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Liver & GIT

6 out of 10

A 50 year old lady presented with history of painupper abdomen, nausea, and decreased appetite for 5 days. She had undergone cholecystectomy 2 years back. Her bilirubin was 10 mg/dl, SGPT 900 IU/L SGOT 700 IU/L and serum alkaline phosphatase was 280 IU/L. What is the most likely diagnosis - (AIIMS Nov 05)

A Acute pancreatitis

B Acute cholangitis

C Acute viral hepatitis

D Posterior penetration of peptic ulcer

Ans. C Acute viral hepatitis

Clinical Features:

1. Anorexia, nausea, vomiting, fatigue, jaundice, myalgia, headache, photophobia, pharyngitis, cough, coryza.

2. Serum sickness like syndrome occur in hepatitis B leading to urticarial rash, angioedema, high grade fever and arthritis.

3. Pain Right upper abdomen due to enlargement of liver.

4. Splenomegaly and cervical lymphadenopathy are seen in upto 20% cases.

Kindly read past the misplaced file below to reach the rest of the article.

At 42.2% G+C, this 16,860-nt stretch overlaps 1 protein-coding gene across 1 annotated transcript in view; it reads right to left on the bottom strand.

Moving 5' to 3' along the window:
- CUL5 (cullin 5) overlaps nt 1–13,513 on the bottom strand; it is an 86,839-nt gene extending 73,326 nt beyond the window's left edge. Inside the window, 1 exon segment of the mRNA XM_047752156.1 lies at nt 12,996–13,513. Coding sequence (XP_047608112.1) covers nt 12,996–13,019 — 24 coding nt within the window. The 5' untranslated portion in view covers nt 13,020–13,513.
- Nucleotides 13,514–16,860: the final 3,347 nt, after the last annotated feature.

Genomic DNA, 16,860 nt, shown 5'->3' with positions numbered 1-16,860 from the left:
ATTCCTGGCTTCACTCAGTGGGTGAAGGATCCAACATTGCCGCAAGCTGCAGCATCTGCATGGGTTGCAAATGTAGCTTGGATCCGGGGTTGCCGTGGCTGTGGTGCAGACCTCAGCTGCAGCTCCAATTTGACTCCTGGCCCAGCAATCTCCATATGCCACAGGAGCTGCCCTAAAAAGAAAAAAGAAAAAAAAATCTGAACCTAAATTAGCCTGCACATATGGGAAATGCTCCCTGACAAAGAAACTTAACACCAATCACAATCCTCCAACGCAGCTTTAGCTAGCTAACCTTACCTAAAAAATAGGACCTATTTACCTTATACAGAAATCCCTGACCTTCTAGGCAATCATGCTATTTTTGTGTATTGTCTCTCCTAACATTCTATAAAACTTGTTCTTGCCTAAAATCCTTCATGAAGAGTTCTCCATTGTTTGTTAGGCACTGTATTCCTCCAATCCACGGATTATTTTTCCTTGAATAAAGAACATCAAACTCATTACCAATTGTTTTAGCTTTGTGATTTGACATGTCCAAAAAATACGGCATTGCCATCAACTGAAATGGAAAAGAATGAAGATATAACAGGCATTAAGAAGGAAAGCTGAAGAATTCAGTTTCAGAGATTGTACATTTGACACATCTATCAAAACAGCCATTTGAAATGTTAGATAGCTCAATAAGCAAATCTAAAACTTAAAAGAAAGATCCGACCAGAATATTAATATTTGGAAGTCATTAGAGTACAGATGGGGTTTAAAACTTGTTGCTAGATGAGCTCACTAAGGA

5. Spider angioma appear during icteric phase and disappear during convalescence.

Laboratory Features:

1. ALT and AST rise, both > 500 IU/L, ALT > AST, ALP but < 3 times of normal - (normal ALP 30– 120 IU/L)

2. Serum bilirubin rise, and jaundice is usually visible in the sclera when serum bilirubin level are > 2.5 mg/dl.

3. Prolonged PT is associated with poor prognosis. Q

4. Hypoglycemia due to nausea, vomiting, inadequate intake and poor hepatic glycogen reserves.

5. Microscopic hematuria and proteinuria especially in hepatitis B. Q

6. Elevation of gamma globulin. IgM level is elevated more characteristically during acute hepatis A. Q

7. False positive RA factor and ANA.

8. Antibodies to liver kidney microsomes (LKM) in hepatitis C and D. Q

Liver & GIT Flashcard List

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